“It took 10 years to get from the idea to finishing the work,” says Alvarez. Throughout their continued efforts to improve Miner Avenue several agencies were involved in the process to complete the project including Siegfried Engineering, Salaber Associates, and George Reed noted as key consultants and contractors.

Hometown.

During the ceremony, I stood next to Chris Kay, Marketing Manager and Business Development at Siegfried Engineering. I am sure you know of Chris Kay. His accolades within the community speak volumes throughout the city. A family man, entrepreneur, leader, broadcaster, and overall just a wonderful human, he set aside some time to answer my questions about Miner Avenue. He shakes a lot of hands as people come up to greet him. Kay spoke about the key points with this project and how he worked directly with Alvarez and his team. “The city is an extension of our staff — it truly is a collaborative effort,” says Kay.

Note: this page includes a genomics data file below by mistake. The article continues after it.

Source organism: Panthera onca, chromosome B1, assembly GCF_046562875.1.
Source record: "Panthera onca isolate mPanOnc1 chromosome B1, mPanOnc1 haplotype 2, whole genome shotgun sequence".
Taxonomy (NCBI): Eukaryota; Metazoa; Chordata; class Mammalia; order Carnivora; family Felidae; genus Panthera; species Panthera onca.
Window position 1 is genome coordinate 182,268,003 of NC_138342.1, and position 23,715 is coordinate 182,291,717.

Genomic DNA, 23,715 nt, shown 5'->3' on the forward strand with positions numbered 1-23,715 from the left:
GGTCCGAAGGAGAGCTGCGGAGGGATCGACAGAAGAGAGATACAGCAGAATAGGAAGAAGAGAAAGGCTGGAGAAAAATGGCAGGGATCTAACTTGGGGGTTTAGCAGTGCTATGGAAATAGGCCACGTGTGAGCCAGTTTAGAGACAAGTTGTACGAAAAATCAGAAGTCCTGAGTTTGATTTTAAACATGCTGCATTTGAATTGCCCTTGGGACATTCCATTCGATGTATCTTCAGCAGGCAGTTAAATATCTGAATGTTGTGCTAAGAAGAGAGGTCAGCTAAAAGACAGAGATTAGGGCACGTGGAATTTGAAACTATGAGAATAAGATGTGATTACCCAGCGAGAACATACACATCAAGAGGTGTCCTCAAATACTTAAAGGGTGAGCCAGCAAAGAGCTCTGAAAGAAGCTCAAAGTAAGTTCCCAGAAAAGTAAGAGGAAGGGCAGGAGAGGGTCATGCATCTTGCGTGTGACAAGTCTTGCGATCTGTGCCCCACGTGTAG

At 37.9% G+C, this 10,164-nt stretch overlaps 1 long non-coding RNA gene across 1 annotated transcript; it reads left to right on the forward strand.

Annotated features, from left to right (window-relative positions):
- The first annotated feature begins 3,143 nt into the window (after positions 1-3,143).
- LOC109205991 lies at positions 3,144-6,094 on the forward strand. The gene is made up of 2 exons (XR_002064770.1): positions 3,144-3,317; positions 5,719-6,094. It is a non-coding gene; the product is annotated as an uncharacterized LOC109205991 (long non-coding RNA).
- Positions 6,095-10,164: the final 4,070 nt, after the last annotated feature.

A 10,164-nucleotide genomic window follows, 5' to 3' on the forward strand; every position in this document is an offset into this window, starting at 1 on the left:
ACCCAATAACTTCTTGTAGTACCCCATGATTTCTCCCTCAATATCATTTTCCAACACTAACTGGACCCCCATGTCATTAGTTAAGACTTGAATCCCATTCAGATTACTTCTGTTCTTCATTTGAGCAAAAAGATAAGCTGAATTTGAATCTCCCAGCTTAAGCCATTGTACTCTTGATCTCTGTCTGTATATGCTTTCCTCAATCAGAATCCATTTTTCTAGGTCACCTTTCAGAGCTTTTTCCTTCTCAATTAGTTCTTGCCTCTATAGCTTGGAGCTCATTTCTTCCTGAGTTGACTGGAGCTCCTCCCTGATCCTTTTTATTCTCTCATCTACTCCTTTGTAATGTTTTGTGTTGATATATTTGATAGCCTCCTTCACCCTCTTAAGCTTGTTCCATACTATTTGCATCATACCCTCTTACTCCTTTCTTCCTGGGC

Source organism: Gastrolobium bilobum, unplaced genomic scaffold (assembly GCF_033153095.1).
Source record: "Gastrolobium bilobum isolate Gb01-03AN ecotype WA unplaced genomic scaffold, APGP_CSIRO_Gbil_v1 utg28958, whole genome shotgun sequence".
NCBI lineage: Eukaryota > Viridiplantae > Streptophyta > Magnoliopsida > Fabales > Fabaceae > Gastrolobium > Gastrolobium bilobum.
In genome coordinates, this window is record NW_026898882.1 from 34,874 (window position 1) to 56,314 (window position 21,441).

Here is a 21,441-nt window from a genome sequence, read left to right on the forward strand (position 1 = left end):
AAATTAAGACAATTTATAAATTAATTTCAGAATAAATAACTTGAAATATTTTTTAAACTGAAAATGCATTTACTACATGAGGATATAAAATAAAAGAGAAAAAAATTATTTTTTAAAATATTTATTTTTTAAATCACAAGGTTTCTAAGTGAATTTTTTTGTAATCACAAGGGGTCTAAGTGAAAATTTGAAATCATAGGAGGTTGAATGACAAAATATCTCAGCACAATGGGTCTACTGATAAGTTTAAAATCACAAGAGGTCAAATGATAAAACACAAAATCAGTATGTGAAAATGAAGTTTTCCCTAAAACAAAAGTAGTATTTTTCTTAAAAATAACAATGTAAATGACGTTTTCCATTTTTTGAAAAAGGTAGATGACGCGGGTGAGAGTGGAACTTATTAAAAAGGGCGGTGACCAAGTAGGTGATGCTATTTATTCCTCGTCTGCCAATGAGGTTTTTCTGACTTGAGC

Over the course of conversation, Kay revealed this was a complex project that started years ago. “Our company was involved from the very beginning,” says Kay, “We assisted with grant writing and preliminary designs, and were the lead design firm on this project.” This is another significant milestone for the company. The northern and central California engineering firm has an incredible portfolio of roadway projects and improvement projects throughout California. Their expertise and insight offered the city a new perspective when designs were finalized (Remember that road diet we talked about).

As we gazed toward the Spire I asked him what his thoughts were with his firm bringing this idea to fruition. “To see it finished is amazing,” says Kay. “The long standing project complete is incredible to see in our hometown.”

Fun Fact:

You might not know this, but the development project on Miner is considered a ten block corridor. From the railroad tracks all the way to Center Street.

*Photo courtesy of Siegfried Engineering.